WASHINGTON – The Security and Prosperity Partnership of North America, which some have criticized as a framework for moving toward regional government between the U.S., Canada and Mexico, has laid out plans for increased regulatory cooperation between the three nations in new, full-color, trilingual publications obtained by WND.
Copies of the “2005 Report to Leaders” and the “2006 Report to Leaders” were sent to WND by several congressional offices that are beginning to take a serious interest in SPP working group activities and decision-making.
The copyright page of the 2005 report indicates that the report was co-published by the governments of the United States and Mexico, as well as copyrighted in Canada.
The 2005 and 2006 reports continue to discuss numerous memoranda of understanding and other agreements that the trilateral working groups are formulating on their own, without direct congressional oversight or any reference to being published in the Federal Register. Yet, the vast majority of the agreements reached under SPP have never been published.
The reports discuss the SPP’s trilateral modification of administrative rules and regulation under the rubric of “integrating” and “harmonizing” into a “North American” structure what previously were administrative rules and regulations of the U.S., Canada, and Mexico.
For instance, under a heading that includes the U.N. “sustainability” language, the energy working group announces in the 2005 report that their goal is, “Creating a sustainable energy economy for North America.” Justifying the working group’s activity as producing “appropriate coordination” between regulators, the report concludes: “All agree that the regulatory efforts of the National Energy Board (NEB), Federal Energy Regulatory Commission (FERC) and Comisi?n Reguladora de Energ?a (CRE) will benefit from increased communication and cooperation concerning the timing and other procedural aspects of related matters that may be pending between the three agencies.”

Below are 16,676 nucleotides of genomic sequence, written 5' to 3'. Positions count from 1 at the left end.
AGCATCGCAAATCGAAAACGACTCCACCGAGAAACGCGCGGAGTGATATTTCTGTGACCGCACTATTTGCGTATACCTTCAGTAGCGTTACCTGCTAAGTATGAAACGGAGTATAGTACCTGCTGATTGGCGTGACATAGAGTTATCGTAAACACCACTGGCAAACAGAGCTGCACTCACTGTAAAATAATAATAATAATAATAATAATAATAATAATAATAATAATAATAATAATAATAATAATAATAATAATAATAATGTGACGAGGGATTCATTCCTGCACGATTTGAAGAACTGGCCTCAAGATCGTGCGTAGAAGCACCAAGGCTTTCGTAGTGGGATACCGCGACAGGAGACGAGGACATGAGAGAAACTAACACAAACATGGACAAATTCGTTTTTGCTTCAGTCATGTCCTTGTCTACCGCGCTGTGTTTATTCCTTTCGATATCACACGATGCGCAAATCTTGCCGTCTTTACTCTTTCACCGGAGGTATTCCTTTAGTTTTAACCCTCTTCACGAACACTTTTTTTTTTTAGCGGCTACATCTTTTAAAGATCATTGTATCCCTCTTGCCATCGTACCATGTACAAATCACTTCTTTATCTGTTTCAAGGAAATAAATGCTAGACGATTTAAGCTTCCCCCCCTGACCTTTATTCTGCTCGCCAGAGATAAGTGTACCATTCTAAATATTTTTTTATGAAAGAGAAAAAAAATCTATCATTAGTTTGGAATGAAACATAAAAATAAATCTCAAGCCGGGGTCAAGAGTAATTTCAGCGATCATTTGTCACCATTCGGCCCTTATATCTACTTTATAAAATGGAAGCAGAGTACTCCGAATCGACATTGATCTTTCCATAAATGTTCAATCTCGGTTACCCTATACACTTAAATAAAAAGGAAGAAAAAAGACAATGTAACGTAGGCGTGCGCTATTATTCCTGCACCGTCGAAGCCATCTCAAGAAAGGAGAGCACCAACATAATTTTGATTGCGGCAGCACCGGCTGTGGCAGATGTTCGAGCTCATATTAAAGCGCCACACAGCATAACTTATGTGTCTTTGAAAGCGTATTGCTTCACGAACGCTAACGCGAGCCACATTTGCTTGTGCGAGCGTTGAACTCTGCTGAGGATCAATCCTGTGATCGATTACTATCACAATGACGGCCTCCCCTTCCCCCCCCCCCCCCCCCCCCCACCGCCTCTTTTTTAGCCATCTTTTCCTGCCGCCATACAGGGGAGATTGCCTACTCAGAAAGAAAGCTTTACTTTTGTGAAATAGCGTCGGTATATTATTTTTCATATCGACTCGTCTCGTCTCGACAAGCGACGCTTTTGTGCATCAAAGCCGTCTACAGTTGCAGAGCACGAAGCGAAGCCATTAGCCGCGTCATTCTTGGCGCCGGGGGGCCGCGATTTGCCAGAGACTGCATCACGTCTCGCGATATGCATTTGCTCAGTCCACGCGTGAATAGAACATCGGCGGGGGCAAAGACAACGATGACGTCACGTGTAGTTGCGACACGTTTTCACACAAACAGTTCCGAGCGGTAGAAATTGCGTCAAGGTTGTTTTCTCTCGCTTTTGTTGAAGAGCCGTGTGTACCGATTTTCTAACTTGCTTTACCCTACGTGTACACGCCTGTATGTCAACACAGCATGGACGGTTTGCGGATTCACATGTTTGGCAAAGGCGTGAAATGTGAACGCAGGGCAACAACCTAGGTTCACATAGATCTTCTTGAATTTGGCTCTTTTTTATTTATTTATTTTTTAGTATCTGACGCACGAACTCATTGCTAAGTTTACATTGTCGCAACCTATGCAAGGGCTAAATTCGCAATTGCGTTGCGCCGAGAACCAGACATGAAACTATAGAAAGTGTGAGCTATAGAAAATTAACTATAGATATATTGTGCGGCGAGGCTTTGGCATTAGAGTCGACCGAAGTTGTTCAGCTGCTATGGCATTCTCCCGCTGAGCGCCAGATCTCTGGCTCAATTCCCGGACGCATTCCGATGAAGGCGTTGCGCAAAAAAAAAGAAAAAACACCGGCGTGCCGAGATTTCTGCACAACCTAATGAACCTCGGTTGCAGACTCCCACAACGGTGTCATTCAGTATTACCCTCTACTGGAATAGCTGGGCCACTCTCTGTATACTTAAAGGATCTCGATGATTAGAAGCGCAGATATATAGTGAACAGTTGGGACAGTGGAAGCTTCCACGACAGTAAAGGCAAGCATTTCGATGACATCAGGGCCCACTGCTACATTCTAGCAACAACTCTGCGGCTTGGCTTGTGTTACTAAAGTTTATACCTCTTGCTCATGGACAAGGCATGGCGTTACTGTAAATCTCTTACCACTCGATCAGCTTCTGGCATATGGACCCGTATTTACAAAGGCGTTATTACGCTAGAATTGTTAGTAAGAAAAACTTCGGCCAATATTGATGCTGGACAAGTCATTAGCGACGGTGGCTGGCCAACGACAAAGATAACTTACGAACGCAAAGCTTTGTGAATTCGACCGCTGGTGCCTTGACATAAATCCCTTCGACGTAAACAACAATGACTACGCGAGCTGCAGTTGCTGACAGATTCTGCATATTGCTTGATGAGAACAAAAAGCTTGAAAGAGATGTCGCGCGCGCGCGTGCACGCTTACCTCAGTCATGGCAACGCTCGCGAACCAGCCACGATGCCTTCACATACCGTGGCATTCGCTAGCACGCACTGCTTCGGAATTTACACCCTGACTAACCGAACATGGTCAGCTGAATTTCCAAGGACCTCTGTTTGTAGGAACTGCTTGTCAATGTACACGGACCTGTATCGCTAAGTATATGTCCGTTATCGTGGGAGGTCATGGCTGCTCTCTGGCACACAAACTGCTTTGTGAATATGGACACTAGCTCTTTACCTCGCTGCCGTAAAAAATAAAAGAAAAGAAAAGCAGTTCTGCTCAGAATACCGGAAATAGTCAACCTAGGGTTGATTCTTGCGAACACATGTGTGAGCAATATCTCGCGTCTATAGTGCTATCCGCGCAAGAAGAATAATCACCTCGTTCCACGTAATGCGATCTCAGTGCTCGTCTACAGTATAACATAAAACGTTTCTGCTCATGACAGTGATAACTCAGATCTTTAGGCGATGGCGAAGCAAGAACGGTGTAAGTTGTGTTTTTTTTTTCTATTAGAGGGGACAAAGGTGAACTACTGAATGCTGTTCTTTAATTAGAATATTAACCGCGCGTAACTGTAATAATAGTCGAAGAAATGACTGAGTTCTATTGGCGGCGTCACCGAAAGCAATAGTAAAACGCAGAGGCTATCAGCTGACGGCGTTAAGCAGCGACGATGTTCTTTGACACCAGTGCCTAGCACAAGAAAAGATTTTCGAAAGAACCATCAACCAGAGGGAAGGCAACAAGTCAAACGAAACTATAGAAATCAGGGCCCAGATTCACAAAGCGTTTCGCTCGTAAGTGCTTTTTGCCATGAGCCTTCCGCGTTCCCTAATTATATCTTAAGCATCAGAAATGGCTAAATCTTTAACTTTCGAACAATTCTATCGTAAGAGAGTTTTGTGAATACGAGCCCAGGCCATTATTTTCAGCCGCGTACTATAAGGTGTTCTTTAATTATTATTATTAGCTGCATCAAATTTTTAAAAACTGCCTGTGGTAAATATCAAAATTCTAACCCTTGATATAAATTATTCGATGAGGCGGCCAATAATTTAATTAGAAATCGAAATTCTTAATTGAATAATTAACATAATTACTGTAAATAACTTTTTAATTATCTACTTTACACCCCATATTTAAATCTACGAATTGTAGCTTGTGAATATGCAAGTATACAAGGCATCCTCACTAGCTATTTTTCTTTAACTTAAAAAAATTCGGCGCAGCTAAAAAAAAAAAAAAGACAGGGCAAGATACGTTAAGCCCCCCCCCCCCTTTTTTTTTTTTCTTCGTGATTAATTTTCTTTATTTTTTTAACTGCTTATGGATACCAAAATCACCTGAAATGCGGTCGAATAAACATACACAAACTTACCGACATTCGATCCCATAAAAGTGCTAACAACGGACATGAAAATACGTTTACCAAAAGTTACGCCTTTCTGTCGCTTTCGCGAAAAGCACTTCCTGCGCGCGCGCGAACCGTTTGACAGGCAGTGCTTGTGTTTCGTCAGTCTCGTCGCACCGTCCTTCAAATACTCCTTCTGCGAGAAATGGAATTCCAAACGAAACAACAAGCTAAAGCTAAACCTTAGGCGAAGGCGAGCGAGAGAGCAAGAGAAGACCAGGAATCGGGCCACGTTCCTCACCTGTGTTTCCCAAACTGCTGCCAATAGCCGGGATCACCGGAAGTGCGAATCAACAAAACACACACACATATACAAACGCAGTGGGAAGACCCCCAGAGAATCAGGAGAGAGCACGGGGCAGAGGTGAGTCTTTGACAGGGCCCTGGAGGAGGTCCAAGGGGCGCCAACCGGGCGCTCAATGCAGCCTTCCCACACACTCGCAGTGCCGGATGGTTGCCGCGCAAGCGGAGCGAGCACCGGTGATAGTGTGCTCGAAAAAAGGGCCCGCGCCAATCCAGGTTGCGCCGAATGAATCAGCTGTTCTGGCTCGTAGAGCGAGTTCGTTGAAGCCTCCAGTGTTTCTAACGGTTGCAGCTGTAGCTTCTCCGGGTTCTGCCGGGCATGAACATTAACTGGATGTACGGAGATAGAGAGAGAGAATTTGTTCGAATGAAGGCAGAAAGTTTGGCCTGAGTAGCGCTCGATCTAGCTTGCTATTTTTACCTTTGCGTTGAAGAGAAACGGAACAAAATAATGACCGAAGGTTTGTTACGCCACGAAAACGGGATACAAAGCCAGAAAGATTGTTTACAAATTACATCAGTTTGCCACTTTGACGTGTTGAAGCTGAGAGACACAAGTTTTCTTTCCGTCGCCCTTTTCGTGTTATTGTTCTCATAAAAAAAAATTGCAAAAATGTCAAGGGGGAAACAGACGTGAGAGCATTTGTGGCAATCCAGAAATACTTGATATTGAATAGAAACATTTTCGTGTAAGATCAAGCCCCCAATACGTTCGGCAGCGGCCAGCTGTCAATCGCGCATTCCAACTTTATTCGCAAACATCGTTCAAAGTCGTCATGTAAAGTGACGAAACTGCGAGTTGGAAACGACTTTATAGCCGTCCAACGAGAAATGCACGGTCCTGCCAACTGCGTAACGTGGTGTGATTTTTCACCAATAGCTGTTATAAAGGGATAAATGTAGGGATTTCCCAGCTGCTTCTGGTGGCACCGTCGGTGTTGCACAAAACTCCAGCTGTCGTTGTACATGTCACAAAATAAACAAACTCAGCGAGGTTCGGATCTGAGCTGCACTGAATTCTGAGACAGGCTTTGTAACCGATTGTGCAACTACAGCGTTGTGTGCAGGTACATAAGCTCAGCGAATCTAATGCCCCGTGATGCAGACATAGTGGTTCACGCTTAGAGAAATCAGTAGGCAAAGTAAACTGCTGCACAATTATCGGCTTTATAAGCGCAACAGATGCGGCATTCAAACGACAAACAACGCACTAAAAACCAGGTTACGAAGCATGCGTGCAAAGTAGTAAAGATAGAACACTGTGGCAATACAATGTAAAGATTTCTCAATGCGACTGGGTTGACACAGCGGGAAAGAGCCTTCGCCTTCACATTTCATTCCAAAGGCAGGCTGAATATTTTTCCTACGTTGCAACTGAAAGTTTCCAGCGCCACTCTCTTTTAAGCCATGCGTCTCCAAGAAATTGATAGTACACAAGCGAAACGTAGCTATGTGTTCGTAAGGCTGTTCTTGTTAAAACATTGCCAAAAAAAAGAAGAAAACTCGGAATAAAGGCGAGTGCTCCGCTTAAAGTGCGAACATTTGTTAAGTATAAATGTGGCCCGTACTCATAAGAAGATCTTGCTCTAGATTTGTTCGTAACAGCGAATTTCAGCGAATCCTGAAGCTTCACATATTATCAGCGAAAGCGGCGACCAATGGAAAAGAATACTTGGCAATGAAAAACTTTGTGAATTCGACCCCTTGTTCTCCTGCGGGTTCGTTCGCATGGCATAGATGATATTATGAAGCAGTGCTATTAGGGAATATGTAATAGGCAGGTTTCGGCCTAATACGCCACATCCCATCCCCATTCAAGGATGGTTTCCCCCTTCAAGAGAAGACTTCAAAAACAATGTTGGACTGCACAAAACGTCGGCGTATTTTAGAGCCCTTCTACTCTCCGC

The report then calls for the announcement of a trilateral regulators’ group that will meet three times a year (every four months) to discuss “issues affecting cross-border energy projects.” The 2006 report notes that this “key milestone” was completed.
Some critics of the SPP see it leading toward a breakdown of national sovereignty and representative government, fearing it will lead inexorably toward a European Union-style regionalization for North America.
“Now that we see books being published by SPP, how can anyone deny that the Bush administration is involved in a process of North American deep integration?” asks Jerome R. Corsi, author and WND columnist who is writing a book on the movement. “SPP is creating North American regulations that replace and supersede U.S. regulations in a wide range of policy areas. Just the three-language format of the full color production is enough to let readers know that the Bush administration considers our appropriate regulatory scope to be North American in nature. We no longer have a U.S. energy policy, for instance, we have a North American energy policy.”
Corsi, known as one of the chief critics of plans for a North American Union, said:
“Since 2001 and the formation of the Prosperity Partnership with Mexico, trilateral working group activity in North America has been gaining momentum. After the declaration of the Security and Prosperity Partnership of North America in Waco, Texas, on March 23, 2005, we have a full-fledged shadow bureaucracy that is setting up the regulatory structure for what could easily evolve into a full regional government.”